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The Death of Joseph Roth – 75 years later

“May 27, 1939 was the day the incessant wandering that had led Joseph Roth through a change of names, religions, political allegiances and literary styles would finally come to an end at Necker Hospital in Paris after four days of delirium tremens in which he never regained consciousness. He had been drinking himself to death […]

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Jáchym Topol

International writers on (dis)unity

At 2 Paragraphs there is a cool interview series in which international writers respond to a the following Tolstoy quote and follow-up question: “I know that my unity with all people cannot be destroyed by national boundaries.” Is a similar belief essential in your work? Or are cultural and national distinctions a critical component of […]

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Witold Szablowski in B O D Y

“‘Istanbul is an incredible city,’ he said. ‘Here you’ll find the sort of people who’ll share their last crust of bread with you, as well as the sort who’ll cut out your kidneys and dump you in the canal.’ He was looking for the first kind;” From “The Assassin from Apricot City” by Witold Szabłowski, […]

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B O D Y’s Pavel Srut week

It’s all Czech poet Pavel Šrut all week in B O D Y, beginning with Monday’s essay by translator Deborah Garfinkle “Remembering Pavel Šrut’s Worm-Eaten Light” and continuing with her translations of his poetry and a review of his work. Worm-Eaten Light is the work Šrut published in 1969 following the Soviet-led invasion of Czechoslovakia […]

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M. Henderson Ellis in B O D Y

“Shirting asked her to read her essay aloud: My teacher is some small wildebeest. He is a name John Shirting. My name is Monika. He is the baddest person in this world. I feed him the cats. He is my darling. Dear Monika. The way she pronounced her w’s as v’s, calling him a vildebeest […]

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Jiri Hajicek

Jiri Hajicek in London

2013 winner of the Magnesia Litera prize for his novel Rybí krev (Fish Blood), Jiří Hájíček will be appearing in London together with his English translator Gale A. Kirking. The event will take place at the Slovak Embassy on October 17. Kirking will read from his translation of Hájíček’s highly successful novel Rustic Baroque (Selský […]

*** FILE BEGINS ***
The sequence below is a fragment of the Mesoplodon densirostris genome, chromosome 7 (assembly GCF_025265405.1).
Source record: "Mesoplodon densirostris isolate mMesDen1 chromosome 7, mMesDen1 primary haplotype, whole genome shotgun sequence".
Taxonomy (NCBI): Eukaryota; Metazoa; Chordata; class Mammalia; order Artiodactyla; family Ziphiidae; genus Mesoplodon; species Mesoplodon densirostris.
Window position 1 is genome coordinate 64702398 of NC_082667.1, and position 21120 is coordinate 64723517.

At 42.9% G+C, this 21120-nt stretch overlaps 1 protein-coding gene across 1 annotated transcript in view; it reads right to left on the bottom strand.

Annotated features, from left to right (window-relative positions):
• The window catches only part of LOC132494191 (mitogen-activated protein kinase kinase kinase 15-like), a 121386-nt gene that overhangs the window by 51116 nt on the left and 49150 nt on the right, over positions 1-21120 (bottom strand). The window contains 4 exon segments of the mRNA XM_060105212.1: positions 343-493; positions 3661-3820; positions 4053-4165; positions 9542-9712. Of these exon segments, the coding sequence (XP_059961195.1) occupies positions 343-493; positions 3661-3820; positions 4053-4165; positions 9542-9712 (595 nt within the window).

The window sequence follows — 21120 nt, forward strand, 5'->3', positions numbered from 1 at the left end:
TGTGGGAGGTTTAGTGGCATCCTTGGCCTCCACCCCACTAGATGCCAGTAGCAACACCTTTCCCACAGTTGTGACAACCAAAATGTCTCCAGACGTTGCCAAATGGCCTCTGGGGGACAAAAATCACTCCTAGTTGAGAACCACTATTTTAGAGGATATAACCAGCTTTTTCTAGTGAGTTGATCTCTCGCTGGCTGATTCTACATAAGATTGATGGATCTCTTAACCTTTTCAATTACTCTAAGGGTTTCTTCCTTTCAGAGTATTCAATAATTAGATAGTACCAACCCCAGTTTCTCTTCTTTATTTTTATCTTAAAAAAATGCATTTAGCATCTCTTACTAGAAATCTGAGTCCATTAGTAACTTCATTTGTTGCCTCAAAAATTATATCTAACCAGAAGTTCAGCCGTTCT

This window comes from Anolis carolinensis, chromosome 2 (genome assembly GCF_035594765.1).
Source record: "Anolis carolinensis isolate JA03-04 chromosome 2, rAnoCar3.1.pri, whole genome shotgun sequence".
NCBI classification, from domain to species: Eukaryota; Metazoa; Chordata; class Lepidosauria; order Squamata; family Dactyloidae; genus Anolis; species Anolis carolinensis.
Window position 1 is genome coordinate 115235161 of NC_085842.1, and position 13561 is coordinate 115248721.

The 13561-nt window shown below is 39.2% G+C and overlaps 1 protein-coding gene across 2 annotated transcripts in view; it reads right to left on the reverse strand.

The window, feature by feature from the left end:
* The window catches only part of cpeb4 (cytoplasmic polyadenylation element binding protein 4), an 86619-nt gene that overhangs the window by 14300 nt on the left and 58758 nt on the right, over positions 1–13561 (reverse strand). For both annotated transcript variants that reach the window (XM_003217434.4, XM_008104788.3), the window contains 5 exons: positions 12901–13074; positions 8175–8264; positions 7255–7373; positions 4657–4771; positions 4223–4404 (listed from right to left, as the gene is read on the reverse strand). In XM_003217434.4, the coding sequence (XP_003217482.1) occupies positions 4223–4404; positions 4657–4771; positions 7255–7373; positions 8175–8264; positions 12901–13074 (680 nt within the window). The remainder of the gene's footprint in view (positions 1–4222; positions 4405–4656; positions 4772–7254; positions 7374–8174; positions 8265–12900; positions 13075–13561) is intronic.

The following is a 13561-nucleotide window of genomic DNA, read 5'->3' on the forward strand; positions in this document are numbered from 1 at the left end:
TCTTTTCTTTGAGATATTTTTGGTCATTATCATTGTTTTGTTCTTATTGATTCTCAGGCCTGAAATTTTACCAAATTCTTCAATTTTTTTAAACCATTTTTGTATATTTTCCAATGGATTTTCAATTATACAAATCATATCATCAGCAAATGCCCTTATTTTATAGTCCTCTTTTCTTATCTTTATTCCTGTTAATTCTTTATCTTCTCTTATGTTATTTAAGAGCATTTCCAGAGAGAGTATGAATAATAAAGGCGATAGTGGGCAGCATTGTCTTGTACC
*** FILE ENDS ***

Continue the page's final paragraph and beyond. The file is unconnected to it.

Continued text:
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Publishing translated fiction and reading Argentine writing

A lot of the publishers of translated fiction have been weighing in recently on the state of affairs. Now publisher Stefan Tobler takes the occasion of his And Other Stories third anniversary to add his own assessment of the challenges of bringing out legitimately interesting, unique books in the English-speaking world, with its closed-minded philistinism […]

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The fragments from Miklos Radnoti’s final day of freedom

During the Second World War Hungarian poet Miklós Radnóti was subject to forced labor because he was Jewish and was called up three times. The final time came on May 20, 1944, when he was sent to a German labor camp in Bor, Serbia, where he worked in the copper mines. On May 19, the […]

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Literary roundup: Dmitri Novoselov in WWB and more lit in translation

Russian writer Dmitri Novoselov recently had his English-language debut in B O D Y with the short story “Alevtina”. Now, with the release of the September 2013 Black Markets issue of Words Without Borders he has another work looking back at the chaotic and often absurd decade in Russia following the collapse of the Soviet […]

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Viktor Shklovsky for Kids

Seminal Russian formalist critic Viktor Shklovsky has been back in the limelight as of late due to a slew of translations by Shushan Avagyan published and forthcoming from Dalkey Archive, including Bowstring: On the Dissimilarity of the Similar and Energy of Delusion, a pair of works of literary theory, as well as the more essayistic/historical […]

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